Question: Why was I contacted by the IRS?
Answer: The IRS sends notices and letters for the many reasons, not limited to the following: you have a balance due, your refund has been adjusted, the IRS changed your return based on conflicting information, and many others.
The important thing is to read and understand the entire notice. You may agree with the IRS's changes and no action is necessary. But if you don't agree, you need to know how to respond and be able to substantiate your position.
The link below is a good starting point if you've been contacted by the IRS.
Question: I feel helpless and totally outgunned by the IRS; what should I do?
Answer: Knowing your taxpayer rights gives you leverage when resolving your IRS problems. Instead of feeling powerless when up against potentially crushing back taxes and IRS penalties, knowing your rights as a taxpayer or having a qualified and experienced CPA, Enrolled Agent or tax attorney that is also a Certified Tax Resolution Specialist on your side is the best way to understand all the options available to you for permanently solving your tax troubles.
We know that IRS tax problems can cause an immense amount of fear and anxiety. We take that fear away by knowing the Internal Revenue Service inside and out. Our mission and passion is to provide tax help to those who feel hopeless against the IRS. Our role is to negotiate the lowest possible IRS payment amount allowed by law. But you have to get the ball rolling--go to our contact page and send us your most basic question to get started.
Question: I don't have the money to pay, should I still file my tax return?
Answer: Yes! Many people don’t realize that the IRS charges a penalty of up to 25% just for filing your tax return late. That’s right; you will get hit with an additional 25% of what you owe if you miss the deadline for filing individual tax returns. It’s even worse for payroll tax returns.
What most people don’t know is that you can file ANY tax return on time and AVOID THE 25% penalty even if you don’t send in the money that is owed on the return. We see so many people who could have saved THOUSANDS OF DOLLARS on penalties if they just knew this one thing. So in the future no matter what is going on in your life, file all tax returns on time even if you don’t send in the money owed with the return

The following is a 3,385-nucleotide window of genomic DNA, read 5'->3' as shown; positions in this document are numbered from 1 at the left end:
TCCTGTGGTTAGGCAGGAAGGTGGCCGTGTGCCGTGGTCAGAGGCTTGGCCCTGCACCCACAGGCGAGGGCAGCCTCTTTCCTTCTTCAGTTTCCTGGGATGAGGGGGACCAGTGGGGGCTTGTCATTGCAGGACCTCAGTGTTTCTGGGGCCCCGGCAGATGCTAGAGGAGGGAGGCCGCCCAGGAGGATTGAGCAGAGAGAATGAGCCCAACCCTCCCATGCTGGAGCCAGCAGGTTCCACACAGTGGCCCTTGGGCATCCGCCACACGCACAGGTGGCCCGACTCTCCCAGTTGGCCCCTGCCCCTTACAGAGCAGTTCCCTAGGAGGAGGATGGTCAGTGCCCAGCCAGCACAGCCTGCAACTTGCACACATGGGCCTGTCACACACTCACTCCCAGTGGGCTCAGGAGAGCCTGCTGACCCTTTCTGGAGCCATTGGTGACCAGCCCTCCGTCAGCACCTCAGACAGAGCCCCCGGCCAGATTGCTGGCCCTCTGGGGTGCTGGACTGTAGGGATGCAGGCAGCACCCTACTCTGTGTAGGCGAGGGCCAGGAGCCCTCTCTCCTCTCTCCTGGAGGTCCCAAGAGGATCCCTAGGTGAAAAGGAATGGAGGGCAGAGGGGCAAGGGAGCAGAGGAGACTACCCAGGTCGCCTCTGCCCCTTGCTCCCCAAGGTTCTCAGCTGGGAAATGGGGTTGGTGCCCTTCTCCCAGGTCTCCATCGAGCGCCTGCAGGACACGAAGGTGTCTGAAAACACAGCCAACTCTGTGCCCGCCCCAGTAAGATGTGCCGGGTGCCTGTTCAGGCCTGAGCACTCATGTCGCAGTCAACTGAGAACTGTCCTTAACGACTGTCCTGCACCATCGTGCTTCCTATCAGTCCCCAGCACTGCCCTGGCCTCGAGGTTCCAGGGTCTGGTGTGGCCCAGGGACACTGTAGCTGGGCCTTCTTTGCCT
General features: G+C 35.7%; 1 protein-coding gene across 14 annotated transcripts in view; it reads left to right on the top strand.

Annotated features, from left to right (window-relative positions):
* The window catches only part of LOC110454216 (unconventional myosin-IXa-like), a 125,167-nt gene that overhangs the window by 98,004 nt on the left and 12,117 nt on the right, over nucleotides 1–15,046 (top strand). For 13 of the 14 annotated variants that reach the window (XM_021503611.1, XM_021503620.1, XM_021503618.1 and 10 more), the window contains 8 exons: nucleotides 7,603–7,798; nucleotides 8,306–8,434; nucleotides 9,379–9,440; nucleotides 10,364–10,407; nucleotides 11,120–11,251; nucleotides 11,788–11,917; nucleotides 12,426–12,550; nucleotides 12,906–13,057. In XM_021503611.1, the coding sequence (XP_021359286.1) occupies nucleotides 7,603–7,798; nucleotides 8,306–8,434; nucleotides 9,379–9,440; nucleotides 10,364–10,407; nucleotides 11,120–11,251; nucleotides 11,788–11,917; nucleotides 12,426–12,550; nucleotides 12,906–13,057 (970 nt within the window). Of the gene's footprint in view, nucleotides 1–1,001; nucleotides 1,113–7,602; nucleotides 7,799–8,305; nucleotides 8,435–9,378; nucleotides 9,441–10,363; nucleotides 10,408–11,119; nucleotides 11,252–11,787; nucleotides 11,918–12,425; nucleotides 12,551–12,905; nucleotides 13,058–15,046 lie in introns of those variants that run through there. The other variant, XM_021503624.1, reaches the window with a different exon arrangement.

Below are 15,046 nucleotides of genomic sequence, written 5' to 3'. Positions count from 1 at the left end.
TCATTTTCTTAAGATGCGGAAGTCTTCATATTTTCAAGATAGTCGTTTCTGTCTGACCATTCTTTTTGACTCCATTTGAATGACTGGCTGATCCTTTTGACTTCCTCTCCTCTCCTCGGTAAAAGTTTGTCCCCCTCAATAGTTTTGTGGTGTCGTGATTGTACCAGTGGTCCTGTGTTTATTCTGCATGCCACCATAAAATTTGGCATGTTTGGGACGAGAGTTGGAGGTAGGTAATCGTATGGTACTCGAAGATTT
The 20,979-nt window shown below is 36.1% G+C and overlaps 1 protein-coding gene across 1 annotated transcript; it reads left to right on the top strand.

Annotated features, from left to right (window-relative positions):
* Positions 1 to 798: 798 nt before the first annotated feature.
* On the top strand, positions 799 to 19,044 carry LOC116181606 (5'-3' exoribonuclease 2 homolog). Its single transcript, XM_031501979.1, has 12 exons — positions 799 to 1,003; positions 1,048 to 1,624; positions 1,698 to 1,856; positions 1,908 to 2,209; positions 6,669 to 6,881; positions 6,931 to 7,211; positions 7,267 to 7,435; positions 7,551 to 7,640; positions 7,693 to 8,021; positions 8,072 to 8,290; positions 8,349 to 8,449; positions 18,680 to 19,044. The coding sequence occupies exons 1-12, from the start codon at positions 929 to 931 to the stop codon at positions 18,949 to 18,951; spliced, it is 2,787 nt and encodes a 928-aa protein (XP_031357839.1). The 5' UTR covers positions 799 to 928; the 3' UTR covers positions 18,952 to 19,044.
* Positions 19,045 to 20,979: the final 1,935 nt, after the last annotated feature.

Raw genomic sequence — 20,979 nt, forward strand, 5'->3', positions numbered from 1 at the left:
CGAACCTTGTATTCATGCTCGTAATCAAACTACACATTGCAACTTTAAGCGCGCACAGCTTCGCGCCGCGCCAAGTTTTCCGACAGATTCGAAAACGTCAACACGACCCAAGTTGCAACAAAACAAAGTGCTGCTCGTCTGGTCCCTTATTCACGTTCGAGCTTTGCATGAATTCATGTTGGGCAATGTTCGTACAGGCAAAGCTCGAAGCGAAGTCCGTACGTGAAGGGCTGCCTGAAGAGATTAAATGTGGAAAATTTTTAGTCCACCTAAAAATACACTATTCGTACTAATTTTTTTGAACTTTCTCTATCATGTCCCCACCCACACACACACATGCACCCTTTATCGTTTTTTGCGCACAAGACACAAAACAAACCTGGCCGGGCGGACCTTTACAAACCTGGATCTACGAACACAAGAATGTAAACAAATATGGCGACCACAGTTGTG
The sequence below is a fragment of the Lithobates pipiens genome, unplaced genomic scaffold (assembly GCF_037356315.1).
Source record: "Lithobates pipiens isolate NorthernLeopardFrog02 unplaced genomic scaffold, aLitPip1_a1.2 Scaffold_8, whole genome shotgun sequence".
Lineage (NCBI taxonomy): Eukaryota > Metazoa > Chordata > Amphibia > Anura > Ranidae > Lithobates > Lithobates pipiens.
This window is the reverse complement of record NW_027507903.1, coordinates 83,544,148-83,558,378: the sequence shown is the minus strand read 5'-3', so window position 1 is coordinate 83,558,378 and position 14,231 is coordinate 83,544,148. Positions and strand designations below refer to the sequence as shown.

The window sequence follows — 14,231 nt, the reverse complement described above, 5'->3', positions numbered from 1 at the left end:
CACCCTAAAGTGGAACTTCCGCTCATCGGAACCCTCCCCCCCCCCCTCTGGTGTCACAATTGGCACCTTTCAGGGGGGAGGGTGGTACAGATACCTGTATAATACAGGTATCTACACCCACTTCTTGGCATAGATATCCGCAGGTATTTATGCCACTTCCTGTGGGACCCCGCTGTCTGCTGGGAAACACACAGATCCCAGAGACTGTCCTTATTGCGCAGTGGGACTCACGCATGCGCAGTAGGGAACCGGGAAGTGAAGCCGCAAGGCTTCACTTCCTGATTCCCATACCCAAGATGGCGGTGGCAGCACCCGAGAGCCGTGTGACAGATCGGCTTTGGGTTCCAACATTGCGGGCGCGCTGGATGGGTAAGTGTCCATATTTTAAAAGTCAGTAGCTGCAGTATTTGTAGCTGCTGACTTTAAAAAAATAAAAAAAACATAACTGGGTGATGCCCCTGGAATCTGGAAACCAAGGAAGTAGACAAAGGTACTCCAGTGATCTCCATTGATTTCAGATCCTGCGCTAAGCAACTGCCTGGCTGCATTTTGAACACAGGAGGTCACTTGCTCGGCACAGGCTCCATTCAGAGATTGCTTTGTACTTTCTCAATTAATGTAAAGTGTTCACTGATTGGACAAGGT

Yes, of course you’ll get an ugly letter from the IRS for not sending in the money owed but, so what, you will have avoided a 25% penalty.
Question: Can I really negotiate a deal with the IRS?
Answer: The IRS does make deals on taxes owing, including all penalties and interest. The requirements are rigid, but if you qualify the results are can be incredible. To qualify for a deal with the IRS, I would suggest that you owe the IRS at least $15,000 and have very little in the way of equity in your assets. Also, you must be using your monthly income to pay your necessary living expenses and not have much or only a small amount left over to pay old taxes.
As stated above, the requirements are rigid for an Offer in Compromise, so In most cases, a properly structured installment agreement is the best option. But we will explore every option to get the lowest settlement.
Question: Am I stuck with all the penalties the IRS has already assessed?
Answer: The IRS has over 148 different types of penalties they can hit you with. And the worst part is that the IRS can also charge interest and additional penalties on the original penalty.
Penalties can be such a high percentage of the total amount owed to the IRS, it usually makes sense to consider requesting the IRS to reduce all penalties to ZERO.
IRS penalties can often be reduced if you have "reasonable cause". What makes up reasonable cause you ask? Well, in our experience in negotiations with the IRS, anything may qualify as long as it’s reasonable.
We’ve had the IRS abate penalties for medical reasons, bad accountants, and ignorance of the tax laws, ex-spouses, helping to provide care for a loved one, military call-ups, fires, floods, alcoholism, drug abuse, death and even for relying on IRS advice.
The trick to getting penalties forgiven (or in IRS terms,"abated") is knowing how to present your argument and what type of support to provide.
Question: I owe a lot in back taxes. I’m constantly getting threatening letters from the IRS. This has become a big problem that I have no idea how to solve. Can you help me?
Answer: For what it’s worth, take some comfort in knowing that you are not alone. There are millions of Americans in similar situations, dealing with debt hanging over their heads and concerned about how it will affect their future.